• Then we do output stuff, Normally we are using a compiled template, (so we dont load all the template parsing code - well at least we save a bit of effort here). so we need to pull down at least the Flexy class, then the compiled template.
Now looking at that whole process and thinking it's a bit slow, You would probably go through the following steps to optimize it.
  • replace it with a staticly generated page!!!
Well, yeah, that's it!....

Only kidding... - but if you do this to a normal page, you would probably want to do the following
  • reduce / remove database calls
  • cache as much as possible.
  • reduce / remove libraries needed and code used.
  • move any data intensive code into C
  • use an opcode cacher.
At no point would you get so silly that you would re-jig the 'require_once' calls just to get 15% saving on the code loading component, because wait for it..... the code loading component of your application (when using APC) would take such an insignificant percentage of the total running time.

Working out how to remove a whole file or pre-process some bit of data would be a far better use of your time. And if you where running a team focusing on this you would probably have fired the guy who wasted all that time on such a pointless task as moving the require_once lines around.

Sounds like moving the deck chairs on the titanic?
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24 Nov 2006

Multilanguage setup for Flexy and FlexyFramework.

Having just released the increadibly minor update to the Flexy Template Engine in pear, I can now release the documentation that goes with it...

FlexyFramework, with HTML_Template_Flexy include the ability quickly create multilingual websites, by translating the templates.

I've set this up a few times now, and kept meaning to document it. - So here it goes.

Having set up FlexyFramework, (see the previous post about this),

... The full instructions are in the Extended entry....

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23 Jul 2005

Flexy, the condom of template engines updated

After seeing quite a few "fixed XSS problem" cvs commits on the mailing lists, I finally remembered that a release of Flexy was overdue. The thought, "that would not have happened if they had used flexy" came to mind a bit too often.. Flexy is designed to be safe by default (like a firewall where you have to try hard to open ports)

HTML_Template_Flexy has not had much added to it in the last 6 months, probably as it just 'works', tries not to get in your way, or do to much.. But there have been a few bugs left over from the last release in January, along with a few tiny feature requests. So I finally got round to tidying up a release.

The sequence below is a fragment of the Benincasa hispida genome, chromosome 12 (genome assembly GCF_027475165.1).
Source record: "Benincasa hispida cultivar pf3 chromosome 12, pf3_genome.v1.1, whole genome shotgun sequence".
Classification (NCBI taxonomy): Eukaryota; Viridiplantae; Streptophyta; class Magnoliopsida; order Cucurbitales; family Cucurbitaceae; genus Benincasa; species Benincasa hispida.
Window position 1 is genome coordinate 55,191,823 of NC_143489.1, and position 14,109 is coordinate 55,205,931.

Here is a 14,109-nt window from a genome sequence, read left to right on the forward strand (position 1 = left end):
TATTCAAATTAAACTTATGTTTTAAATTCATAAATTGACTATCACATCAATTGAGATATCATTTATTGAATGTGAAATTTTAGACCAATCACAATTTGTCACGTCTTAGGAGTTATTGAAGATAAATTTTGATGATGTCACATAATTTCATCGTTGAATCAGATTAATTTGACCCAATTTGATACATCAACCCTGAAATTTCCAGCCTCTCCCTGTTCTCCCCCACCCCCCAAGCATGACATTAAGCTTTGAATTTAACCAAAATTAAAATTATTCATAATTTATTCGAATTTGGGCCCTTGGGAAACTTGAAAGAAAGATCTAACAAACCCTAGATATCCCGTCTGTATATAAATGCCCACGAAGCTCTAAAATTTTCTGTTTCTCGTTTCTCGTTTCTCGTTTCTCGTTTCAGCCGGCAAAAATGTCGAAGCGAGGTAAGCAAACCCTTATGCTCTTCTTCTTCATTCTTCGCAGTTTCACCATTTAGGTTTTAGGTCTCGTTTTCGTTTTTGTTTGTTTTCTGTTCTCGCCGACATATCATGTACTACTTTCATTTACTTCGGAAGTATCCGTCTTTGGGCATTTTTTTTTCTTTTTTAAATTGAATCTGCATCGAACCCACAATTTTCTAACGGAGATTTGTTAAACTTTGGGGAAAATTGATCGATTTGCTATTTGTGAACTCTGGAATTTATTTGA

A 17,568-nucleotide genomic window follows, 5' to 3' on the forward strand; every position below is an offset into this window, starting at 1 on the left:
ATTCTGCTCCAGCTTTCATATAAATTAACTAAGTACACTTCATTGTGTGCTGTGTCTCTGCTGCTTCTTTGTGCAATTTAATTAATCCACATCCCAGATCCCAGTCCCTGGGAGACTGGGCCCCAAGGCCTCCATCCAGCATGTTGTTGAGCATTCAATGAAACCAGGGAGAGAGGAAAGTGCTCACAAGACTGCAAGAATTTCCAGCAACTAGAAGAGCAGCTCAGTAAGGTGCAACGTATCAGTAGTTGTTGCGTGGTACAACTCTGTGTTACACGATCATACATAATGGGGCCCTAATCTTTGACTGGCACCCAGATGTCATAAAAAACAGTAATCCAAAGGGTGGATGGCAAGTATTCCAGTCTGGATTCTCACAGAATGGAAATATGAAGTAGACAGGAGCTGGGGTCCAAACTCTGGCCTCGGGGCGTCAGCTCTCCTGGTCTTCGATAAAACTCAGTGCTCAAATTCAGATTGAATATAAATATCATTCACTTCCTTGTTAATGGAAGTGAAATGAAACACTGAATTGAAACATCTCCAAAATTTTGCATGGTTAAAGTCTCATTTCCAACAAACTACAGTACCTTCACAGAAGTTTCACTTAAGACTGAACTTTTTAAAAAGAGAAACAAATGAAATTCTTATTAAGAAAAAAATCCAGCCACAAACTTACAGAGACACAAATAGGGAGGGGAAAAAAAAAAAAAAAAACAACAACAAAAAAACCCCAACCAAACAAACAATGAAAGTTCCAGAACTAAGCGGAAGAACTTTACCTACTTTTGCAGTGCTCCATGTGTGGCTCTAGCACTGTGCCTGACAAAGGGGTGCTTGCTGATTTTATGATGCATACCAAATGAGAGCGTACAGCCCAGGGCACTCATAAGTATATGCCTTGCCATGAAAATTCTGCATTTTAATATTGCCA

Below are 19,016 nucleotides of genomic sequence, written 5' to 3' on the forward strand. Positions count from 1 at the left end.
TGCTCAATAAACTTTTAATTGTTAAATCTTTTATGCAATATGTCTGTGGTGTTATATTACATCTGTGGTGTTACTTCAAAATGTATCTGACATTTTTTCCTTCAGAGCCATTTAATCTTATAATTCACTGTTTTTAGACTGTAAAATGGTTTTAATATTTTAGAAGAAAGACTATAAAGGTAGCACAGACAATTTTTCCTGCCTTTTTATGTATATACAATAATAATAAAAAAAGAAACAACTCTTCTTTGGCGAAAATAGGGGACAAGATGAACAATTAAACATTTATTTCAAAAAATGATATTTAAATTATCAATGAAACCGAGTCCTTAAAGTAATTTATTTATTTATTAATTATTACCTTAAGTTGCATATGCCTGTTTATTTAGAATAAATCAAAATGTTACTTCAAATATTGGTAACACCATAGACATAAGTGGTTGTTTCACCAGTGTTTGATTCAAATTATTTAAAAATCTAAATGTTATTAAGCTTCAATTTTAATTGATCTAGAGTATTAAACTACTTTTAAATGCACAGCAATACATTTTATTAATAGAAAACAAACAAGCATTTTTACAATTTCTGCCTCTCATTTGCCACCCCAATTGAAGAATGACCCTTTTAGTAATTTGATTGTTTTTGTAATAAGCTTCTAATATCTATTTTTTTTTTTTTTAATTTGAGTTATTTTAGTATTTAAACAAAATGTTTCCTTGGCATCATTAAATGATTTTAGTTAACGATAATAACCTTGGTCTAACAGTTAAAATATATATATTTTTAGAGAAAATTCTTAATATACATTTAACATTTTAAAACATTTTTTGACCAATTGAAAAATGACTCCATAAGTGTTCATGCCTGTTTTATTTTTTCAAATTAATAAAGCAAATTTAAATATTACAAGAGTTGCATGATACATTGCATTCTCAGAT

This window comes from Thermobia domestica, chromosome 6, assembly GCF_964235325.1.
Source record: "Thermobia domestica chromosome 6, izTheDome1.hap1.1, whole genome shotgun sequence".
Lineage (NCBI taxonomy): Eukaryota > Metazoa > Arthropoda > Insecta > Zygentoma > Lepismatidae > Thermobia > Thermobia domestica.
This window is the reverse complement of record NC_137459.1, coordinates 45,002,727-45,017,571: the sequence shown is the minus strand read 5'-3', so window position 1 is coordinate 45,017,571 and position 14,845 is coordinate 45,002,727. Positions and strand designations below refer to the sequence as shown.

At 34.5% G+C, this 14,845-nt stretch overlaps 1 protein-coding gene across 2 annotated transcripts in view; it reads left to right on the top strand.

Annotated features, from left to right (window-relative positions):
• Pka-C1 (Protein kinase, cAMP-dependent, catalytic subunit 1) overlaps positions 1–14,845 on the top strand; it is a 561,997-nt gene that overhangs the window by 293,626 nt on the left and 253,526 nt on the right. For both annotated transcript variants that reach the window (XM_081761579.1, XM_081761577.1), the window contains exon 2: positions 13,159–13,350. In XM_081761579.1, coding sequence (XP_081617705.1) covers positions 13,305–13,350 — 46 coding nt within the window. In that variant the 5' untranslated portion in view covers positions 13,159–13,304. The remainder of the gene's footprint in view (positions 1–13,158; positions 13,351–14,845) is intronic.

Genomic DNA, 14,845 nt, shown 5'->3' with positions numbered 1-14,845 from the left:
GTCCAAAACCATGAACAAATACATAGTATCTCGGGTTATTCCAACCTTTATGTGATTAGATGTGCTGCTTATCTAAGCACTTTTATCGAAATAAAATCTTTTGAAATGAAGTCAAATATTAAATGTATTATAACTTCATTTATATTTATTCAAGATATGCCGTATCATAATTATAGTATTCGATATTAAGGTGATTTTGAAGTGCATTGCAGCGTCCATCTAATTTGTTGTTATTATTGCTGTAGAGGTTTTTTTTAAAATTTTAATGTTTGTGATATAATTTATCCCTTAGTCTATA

There is nothing mind shattering in this release, But users and potential users may be interested in the extra pages in the manual. They should come online by monday:
  • flexy:nameuses
  • flexy:tojavascript jsvar="phpvar"
Along with a pretty complete list of configuration options that I updated a few weeks ago.

As far as I know there is not to much more missing.. but some of these are a bit critical
  • {_( translation markers )_} , and how to use the translation toolkit.
  • flexy:raw="somevar" for putting text within tags (as otherwise the syntax would break HTML editors.)
  • Using some of the modifiers from the Savant Plugin (hint {xxx():numberformat}
I'm sure there is more, but that's all I could think of at present..

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04 Apr 2005

PHP as a template engine, or recipe for disaster?

Whenever someone starts saying template engines, there's an equally vocal community that gently suggests that PHP is a great template engine. Well, I think this week that sounded alot like bollocks...

The pear website, while not a masterpiece for PHP code, has however been written by some pretty smart people, and uses (in parts) the concept of PHP as a template engine. Last week however we got a very polite email to the group mentioning that it was possible to do Cross site scripting attacks on some pages.

The root of the issue was that it was outputing variables (either directly from input or indirectly) which had not been escaped correctly for HTML or javascript, so it was possible to make your favourite javascript hacks work through the url..